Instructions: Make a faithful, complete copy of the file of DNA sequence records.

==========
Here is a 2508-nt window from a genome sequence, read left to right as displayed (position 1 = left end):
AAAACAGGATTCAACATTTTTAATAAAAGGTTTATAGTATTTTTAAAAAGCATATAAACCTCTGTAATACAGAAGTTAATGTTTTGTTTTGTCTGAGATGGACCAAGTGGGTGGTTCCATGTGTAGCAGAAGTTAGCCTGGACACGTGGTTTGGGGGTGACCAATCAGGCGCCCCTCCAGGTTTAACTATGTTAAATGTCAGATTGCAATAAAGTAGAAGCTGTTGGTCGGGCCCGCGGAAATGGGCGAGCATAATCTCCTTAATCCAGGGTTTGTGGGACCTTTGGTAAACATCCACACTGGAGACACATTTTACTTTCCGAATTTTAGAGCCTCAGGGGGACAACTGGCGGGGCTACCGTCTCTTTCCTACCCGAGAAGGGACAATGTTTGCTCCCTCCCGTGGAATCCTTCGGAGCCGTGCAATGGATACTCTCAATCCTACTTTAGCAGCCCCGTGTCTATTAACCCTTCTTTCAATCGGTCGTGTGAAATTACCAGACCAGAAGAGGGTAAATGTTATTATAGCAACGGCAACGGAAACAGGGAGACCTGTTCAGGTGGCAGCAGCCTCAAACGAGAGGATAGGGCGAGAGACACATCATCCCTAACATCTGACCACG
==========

Here is a 2508-nt window from a genome sequence, read left to right as displayed (position 1 = left end):
AAAACAGGATTCAACATTTTTAATAAAAGGTTTATAGTATTTTTAAAAAGCATATAAACCTCTGTAATACAGAAGTTAATGTTTTGTTTTGTCTGAGATGGACCAAGTGGGTGGTTCCATGTGTAGCAGAAGTTAGCCTGGACACGTGGTTTGGGGGTGACCAATCAGGCGCCCCTCCAGGTTTAACTATGTTAAATGTCAGATTGCAATAAAGTAGAAGCTGTTGGTCGGGCCCGCGGAAATGGGCGAGCATAATCTCCTTAATCCAGGGTTTGTGGGACCTTTGGTAAACATCCACACTGGAGACACATTTTACTTTCCGAATTTTAGAGCCTCAGGGGGACAACTGGCGGGGCTACCGTCTCTTTCCTACCCGAGAAGGGACAATGTTTGCTCCCTCCCGTGGAATCCTTCGGAGCCGTGCAATGGATACTCTCAATCCTACTTTAGCAGCCCCGTGTCTATTAACCCTTCTTTCAATCGGTCGTGTGAAATTACCAGACCAGAAGAGGGTAAATGTTATTATAGCAACGGCAACGGAAACAGGGAGACCTGTTCAGGTGGCAGCAGCCTCAAACGAGAGGATAGGGCGAGAGACACATCATCCCTAACATCTGACCACG